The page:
Monday’s destination involved hotel accommodations reserved in Key West. We set our alarms for 5AM with the intention to leave Pompano Beach no later than 6AM. We departed Pompano Beach shortly after 6:30AM. Leaving thirty minutes later than planned wasn’t bad considering we were on vacation and not punching a time clock. How many times have you seen the words time clock and vacation used in the same sentence?
As we pulled out of the parking lot, the sun was slowly rising above the horizon. Destination bound, we were finally on our way to the Florida Keys!
Everyone should drive to Key West at least once if possible. A two lane blacktop road brought us into the upper Keys and evoked a sense of nostalgia, having heard references to the Florida Keys many times. Traveling south through the Keys made an impression on me. In a geographical sense, the calm open waters were something I’d never experienced before. The water’s color varied at times, often within the same region. There’s a remarkable contrast between water, islands, and sky.
Seeing the Key Largo sign was exciting. It signaled to us that we had truly arrived at the Keys. We drove across forty-two bridges on our way to Key West, including the renowned “Seven Mile” bridge. The original seven mile bridge is visible from the newer bridge and much of the original structure was rusted, deteriorated with age. The weathered old bridge would be an interesting icon to photograph, best accomplished by boat, instead of from from the road.
Whether you’re driving, or walking on foot, Key West is an interesting place. We’d been downtown only minutes before I heard the crow of a rooster. I thought to myself, “That was odd”. I turned toward the sound and a few feet away from me stood a game rooster. As we continued our walk, the abundance of chickens and roosters, was the first thing I noticed about Key West. Since all birds on Key West are protected, the poultry species of two-legged fowls are plentiful, freely wandering the region. The sound of a roosters’ crow was heard throughout the day. Some people consider it annoying, as a visitor I found their boastful salutations to be humorous.
Key West loves their roosters. Several of the buses and trollies on the island had metal sculptures of a rooster mounted outside the vehicle above the front or rear windows. Key West epitomizes the concept of “free range” chickens ... and, roosters. Walking the narrow streets of the old town, in most any direction we looked, there was poultry in motion.
I strongly recommend the tour of Ernest Hemingway’s home. We spent an hour or so walking the grounds and the guided tour was very informative. The Hemingway property encompasses an entire city block of Key West. I imagined Hemingway walking or sitting amongst the vast foliage that towered over the property. Behind the main two-story residence was another two-story structure. The top floor was Hemingway’s writing room. The large space had three book shelves, a sitting area, and a small table fitted with a typewriter.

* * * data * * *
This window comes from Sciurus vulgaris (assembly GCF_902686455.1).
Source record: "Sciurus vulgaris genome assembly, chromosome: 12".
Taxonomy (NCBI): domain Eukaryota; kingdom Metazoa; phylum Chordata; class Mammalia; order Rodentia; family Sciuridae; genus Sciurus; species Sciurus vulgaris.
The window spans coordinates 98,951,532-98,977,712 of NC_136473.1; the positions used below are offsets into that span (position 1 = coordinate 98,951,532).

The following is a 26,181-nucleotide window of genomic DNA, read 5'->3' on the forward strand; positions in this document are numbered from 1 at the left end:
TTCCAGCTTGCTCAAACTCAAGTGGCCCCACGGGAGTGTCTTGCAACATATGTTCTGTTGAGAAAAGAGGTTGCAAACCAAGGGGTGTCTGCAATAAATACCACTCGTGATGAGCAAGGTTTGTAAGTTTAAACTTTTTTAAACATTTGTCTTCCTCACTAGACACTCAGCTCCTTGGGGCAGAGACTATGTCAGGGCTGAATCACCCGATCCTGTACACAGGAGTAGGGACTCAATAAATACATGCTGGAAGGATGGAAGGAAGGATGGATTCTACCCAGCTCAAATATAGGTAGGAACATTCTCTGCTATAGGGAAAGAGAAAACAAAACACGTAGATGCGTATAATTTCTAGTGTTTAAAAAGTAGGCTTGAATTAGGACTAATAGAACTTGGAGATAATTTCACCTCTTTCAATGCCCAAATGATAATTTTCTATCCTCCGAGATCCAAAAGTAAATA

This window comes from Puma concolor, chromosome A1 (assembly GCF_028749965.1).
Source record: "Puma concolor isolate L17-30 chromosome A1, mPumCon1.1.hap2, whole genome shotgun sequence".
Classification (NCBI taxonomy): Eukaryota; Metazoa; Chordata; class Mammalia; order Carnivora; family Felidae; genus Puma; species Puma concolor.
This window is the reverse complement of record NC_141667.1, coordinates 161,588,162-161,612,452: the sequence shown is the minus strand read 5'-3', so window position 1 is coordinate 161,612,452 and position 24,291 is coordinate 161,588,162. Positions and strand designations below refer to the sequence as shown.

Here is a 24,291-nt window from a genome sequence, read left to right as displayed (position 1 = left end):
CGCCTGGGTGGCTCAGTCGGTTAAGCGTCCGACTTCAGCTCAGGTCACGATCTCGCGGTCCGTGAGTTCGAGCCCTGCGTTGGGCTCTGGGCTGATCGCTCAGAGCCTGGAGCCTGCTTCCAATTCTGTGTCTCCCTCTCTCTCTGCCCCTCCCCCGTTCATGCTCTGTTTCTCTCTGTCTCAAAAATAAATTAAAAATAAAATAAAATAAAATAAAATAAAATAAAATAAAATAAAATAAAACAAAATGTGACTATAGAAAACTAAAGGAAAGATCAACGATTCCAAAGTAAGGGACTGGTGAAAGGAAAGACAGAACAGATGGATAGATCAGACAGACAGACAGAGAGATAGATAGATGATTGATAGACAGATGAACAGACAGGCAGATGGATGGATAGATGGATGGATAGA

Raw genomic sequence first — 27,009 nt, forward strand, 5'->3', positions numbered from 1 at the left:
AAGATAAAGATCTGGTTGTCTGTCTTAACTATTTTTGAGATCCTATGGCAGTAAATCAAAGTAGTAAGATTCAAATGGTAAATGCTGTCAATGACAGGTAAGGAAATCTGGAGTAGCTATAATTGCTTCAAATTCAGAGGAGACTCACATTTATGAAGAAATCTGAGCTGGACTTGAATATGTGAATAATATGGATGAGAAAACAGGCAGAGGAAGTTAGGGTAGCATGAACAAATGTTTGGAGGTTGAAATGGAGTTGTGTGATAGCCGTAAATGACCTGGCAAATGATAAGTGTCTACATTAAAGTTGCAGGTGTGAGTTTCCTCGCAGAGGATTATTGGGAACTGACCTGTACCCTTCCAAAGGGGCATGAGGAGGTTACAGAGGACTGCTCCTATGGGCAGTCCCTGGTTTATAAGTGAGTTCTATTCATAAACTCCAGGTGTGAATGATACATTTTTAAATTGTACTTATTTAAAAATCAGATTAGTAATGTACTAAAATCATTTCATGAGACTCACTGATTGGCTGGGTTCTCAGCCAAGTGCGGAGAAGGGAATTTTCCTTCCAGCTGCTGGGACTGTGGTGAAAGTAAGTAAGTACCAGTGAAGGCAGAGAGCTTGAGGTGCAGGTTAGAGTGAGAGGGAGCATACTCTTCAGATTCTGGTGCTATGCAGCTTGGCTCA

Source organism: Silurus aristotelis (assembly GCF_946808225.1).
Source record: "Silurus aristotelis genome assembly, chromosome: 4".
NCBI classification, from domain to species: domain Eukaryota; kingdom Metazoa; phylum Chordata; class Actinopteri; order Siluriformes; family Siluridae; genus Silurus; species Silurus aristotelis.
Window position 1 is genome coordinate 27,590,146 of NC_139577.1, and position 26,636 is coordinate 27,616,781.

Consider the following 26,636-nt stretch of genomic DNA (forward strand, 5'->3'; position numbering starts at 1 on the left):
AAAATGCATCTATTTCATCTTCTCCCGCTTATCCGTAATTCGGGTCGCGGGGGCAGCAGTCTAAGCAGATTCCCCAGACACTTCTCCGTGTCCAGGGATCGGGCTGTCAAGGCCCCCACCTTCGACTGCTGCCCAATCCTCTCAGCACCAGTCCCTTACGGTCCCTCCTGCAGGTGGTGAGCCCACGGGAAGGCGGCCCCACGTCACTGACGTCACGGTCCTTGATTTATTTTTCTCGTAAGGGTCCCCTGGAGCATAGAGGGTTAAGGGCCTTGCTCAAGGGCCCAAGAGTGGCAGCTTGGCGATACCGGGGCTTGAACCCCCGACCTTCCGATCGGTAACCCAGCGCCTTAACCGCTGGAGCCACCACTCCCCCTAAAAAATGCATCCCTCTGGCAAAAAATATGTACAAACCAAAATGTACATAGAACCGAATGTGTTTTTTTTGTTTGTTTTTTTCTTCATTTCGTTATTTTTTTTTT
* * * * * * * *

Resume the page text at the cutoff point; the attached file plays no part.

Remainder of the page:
More than forty well cared for cats live on the Hemingway property. Nearly all of them were direct descendants of Hemingway’s original six toed cats. The assortment of four-paws-six-toed cats had a variety of colors and patterns. The cats freely wander through the house and throughout the property outdoors. It was rare to see two or more cats lounging in the same room or within the same area of the property. The cats have an acre of property to call home so they’re usually scattered about in different places. We spotted one of two lying near the pool and noticed another ball of fur curled upside down, asleep on a love seat. Two cats were contently lying atop a soft quilt on a bed upstairs.
After our first day of exploring Key West we thought it appropriate to have dinner at Jimmy Buffett’s Margaritaville restaurant on Duval Street. Our waitress was friendly and attentive. Our entrees were several notches above average— they were delicious!
Early Tuesday morning I crossed the street from our motel to watch the sunrise. There are no waves around the Keys— the surrounding water isn’t deep and the mass of coral reefs doesn’t allow any waves to form. The morning sun’s rays gleamed across the flat rippled surface of the Florida Straits … another reason to put the Florida Keys on your bucket list.
We didn’t spent any time downtown late at night although I’ve heard the town has a different vibe in the later hours. On our last day in Key West we enjoyed a late afternoon lunch at the Blue McCaw Bar and Grill. It’s a large outdoor sitting venue with live music. The outdoor decor captured the essence of the tropical island— in other words, laid back and casual.
We rode a trolley back to our motel and departed Key West around five o’clock that evening. Traffic wasn’t nearly as bad on our return trip to mainland Florida. We stopped at the Island Seafood Company in Key Largo for dinner. The food was excellent and service and staff were friendly. The large restaurant had covered outdoor seating next to the water, adjacent to their small marina.
The atmosphere was inviting and the restaurant was packed. I appeared to be a favorite restaurant for both locals and for tourists. The restaurant was very accommodating and easily accessible by boat, vehicle, jet ski, or helicopter. A well marked landing pad was located at the end of their shotgun parking lot.
We spent our last day in Florida in the city of Delray. We drove to the Wakodahatchee and Green Cay Wetlands. Cooler temperatures and a mild breeze had set in and provided a near perfect afternoon to enjoy explore the sights and the sunlight. The two wetland areas in Delray are only a few miles apart and I’d recommend visiting both areas. The parks close just before dusk and are free to the public. Slightly elevated boardwalks weave their way through marshes and land, some days the visible wildlife is plentiful. A variety of herons, cranes, ducks, and other fowls populate the area. Most days you’ll also see small and large iguanas and other lizards throughout the wetlands. On the day we visited, alligators were more difficult to spot— we saw two. My best advice would be to pay close attention to where water meets land and also watch for alligators lying beneath trees.
We met several people during our walk through the wetlands, most everyone had a different memory to share about the area. Suffice to say, it’d be rare for any two visits to be the same. A different day, or a different time of day, would offer visitors a different experience. Life doesn’t come with a script.
(C) 2019 Mark D. McKinley